Ethical Guidelines and Principles of Forensic Psychologist
Ethics is a term used to describe the guiding philosophies and/or moral values of a group or an individual. Although ethics are by definition theoretical in nature, they are the underlying principles that help guide the conduct of any given society, profession, or individual.
A forensic psychologist usually performs in the limitations of the courtroom, incarceration facilities and other legal setting. It is significant to recall that the forensic psychologist is equally expected to be affirming for the prosecution as for the security attorney.
The ethical values for a forensic psychologist vary from those of a medical psychologist or other working psychologist since the forensic psychologist is not an advocate for the client and nothing the client says is guaranteed to be kept confidential.
For Example, a psychologist who has provided treatment to a criminal offender may be called on to testify at the parole board hearing; but in doing so, the psychologist is not providing a forensic service (as the primary purpose of therapy is to help the offender and not to assist a third-party decision maker), and the psychological testimony would be provided within the role of therapist-expert as opposed to a forensic expert whether or not such information is ultimately of use to a third-party decision maker is a separate issue from whether the work was undertaken for that purpose.
Ethical principles of Forensic Psychologist
Principle A: Beneficence & Non-Maleficence
Forensic Psychologists strive to benefit those with whom they work and take care to do no harm. In their professional actions, psychologists seek to safeguard the welfare and rights of those with whom they interact professionally and other affected persons, and the welfare of animal subjects of research.
When conflicts occur among psychologists’ obligations or concerns, they attempt to resolve these conflicts in a responsible fashion that avoids or minimizes harm because psychologists’ scientific and professional judgments as well as actions may affect the lives of others.
They are to alert and guard against personal, financial, social, organizational, or political factors that might lead to misuse of their influence. Psychologists strive to be aware of the possible effect of their own physical and mental health on their ability to help those with whom they work.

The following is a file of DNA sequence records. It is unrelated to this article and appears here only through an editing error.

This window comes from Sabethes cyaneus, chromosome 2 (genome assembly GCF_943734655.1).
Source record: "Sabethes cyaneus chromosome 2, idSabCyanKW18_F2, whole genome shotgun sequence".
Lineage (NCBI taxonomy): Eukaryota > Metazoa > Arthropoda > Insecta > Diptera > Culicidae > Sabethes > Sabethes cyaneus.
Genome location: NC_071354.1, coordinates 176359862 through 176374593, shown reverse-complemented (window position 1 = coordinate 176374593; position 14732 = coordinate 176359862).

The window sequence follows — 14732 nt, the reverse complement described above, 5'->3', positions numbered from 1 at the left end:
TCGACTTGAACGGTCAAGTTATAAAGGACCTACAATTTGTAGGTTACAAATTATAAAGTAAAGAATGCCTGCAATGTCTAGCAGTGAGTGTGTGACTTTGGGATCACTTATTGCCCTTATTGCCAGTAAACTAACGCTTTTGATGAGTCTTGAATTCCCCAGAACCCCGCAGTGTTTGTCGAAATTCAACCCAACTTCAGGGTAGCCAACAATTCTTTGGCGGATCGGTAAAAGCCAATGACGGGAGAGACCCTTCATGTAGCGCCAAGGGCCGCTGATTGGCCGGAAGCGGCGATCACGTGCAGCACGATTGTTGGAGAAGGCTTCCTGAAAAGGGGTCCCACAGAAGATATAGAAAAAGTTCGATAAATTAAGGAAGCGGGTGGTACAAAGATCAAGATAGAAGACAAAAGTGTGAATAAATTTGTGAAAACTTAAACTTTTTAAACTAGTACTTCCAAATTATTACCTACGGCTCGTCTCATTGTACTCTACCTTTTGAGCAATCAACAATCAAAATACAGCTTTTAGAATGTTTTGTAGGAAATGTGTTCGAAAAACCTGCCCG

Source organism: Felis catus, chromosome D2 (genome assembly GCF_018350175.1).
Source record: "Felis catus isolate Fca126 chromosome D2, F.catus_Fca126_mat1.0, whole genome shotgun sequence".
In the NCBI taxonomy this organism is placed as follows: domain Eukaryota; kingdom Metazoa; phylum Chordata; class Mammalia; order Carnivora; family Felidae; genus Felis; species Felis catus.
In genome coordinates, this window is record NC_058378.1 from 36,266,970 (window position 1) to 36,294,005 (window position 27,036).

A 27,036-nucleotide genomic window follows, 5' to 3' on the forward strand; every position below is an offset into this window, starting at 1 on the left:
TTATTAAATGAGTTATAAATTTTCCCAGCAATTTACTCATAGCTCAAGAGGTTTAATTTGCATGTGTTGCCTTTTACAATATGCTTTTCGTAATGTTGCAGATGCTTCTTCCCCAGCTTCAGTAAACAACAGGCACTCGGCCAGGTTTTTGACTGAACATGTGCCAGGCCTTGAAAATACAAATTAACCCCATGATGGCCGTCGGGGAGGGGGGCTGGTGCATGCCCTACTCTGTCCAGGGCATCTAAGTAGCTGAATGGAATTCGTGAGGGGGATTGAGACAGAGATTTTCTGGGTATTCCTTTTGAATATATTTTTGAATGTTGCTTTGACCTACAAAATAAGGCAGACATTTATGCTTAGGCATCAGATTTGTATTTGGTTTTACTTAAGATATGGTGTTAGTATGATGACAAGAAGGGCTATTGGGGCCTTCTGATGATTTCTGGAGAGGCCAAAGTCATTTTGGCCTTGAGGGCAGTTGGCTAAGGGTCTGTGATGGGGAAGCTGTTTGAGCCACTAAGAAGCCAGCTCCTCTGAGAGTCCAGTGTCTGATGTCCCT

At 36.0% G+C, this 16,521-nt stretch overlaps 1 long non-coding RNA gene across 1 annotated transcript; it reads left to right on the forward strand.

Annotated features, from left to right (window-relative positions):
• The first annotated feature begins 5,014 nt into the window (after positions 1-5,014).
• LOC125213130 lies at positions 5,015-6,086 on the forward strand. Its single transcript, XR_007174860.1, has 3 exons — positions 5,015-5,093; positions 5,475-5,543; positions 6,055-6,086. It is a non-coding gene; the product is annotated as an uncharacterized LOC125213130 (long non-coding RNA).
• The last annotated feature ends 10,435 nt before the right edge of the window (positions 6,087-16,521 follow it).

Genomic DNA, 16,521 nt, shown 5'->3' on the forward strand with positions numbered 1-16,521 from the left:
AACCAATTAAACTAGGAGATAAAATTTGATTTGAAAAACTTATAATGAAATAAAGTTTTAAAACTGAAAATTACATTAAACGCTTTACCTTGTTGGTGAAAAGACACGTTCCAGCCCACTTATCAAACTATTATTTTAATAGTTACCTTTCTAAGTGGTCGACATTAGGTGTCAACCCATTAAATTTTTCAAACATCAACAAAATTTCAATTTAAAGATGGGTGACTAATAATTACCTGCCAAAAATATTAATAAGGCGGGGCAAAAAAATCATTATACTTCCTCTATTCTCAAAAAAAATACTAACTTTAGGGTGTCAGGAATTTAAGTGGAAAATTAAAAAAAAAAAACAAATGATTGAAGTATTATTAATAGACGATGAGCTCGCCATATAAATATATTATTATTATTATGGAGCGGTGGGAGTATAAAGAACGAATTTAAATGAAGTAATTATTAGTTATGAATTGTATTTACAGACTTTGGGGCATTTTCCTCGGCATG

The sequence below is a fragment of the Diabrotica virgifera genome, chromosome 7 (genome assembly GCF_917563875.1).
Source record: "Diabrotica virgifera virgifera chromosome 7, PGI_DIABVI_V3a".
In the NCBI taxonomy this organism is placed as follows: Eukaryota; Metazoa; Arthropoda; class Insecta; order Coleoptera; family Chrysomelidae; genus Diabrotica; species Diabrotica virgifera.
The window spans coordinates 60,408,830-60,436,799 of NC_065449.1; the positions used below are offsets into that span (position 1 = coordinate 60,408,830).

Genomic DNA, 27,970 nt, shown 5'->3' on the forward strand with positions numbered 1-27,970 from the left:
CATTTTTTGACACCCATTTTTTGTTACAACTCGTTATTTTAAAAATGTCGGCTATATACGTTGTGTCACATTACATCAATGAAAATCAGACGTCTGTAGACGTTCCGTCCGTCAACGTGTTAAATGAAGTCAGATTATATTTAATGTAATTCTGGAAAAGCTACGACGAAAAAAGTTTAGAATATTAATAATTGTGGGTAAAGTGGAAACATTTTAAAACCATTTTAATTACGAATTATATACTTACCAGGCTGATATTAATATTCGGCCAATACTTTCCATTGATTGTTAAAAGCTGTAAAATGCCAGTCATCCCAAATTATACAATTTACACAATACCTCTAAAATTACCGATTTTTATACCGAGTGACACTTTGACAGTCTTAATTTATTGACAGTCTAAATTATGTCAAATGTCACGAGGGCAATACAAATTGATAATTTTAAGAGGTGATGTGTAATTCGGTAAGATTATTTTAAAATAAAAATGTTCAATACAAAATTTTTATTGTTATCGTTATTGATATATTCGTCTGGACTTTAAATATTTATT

Principle B: Fidelity & Responsibility
Psychologists establish relationships of trust with whom they work. They are aware of their professional and scientific responsibilities to society and to the specific communities in which they work.
Psychologists uphold professional standards of conduct, clarify their professional roles and obligations, accept appropriate responsibility for their behaviour, and seek to manage conflicts of interest that could lead to exploitation or harm.
Psychologists consult with, refer to, or cooperate with other professionals and institutions to the extent needed to serve the best interests of those with whom they work. They are concerned about the ethical compliance of their colleagues’ scientific and professional conduct. Psychologists strive to contribute a portion of their professional time for little or no compensation or personal advantage.
Principle C: Integrity
Psychologists seek to promote accuracy, honesty, and truthfulness in the science, teaching, and practice of psychology. In these activities psychologists do not steal, cheat or engage in fraud, subterfuge, or intentional misrepresentation of facts.
Psychologists strive to keep their promises and to avoid unwise or unclear commitments. In situations where deception may be ethically justifiable to maximize benefits and minimize harm, psychologists have a serious obligation to consider the need for, the possible consequences of, and their responsibility to correct any resulting mistrust or other harmful effects that arise from the use of such techniques.
Principle D: Justice
Psychologists recognize that fairness and justice entitle all persons to access to and benefit from the contributions of psychology and to equal quality in the processes, procedures, and services being conducted by psychologists.
Psychologists exercise reasonable judgment and take precautions to ensure that their potential biases, the boundaries of their competence, and the limitations of their expertise do not lead to or condone unjust practices.
Principle E: Respect for People’s Rights & Dignity
Psychologists respect the dignity and worth of all people, and the rights of individuals to privacy, confidentiality, and self-determination. Psychologists are aware that special safeguards may be necessary to protect the rights and welfare of persons or communities whose vulnerabilities impair autonomous decision making.
Psychologists are aware and respect cultural, individual, and role differences, including those based on age, gender, gender identity, race, ethnicity, culture, national origin, religion, sexual orientation, disability, language, and socioeconomic status, and consider these factors when working with members of such groups.
Psychologists try to eliminate the effect on their work of biases based on those factors, and they do not knowingly participate in or condone activities of others based upon such prejudices.
Ethical Issues in Forensic Psychology
People are a little insecure about being treated from psychologists due to the fear of either revealing their darkest fears which they don’t want to share with anyone or not believing in strangers for withstanding their information.
Some of those issues in the field of forensic psychology include:
- Misuse of work
- The basis for scientific and professional judgments
- Delegating work to others
- Avoiding harm
- Multiple relationships
- Informed consent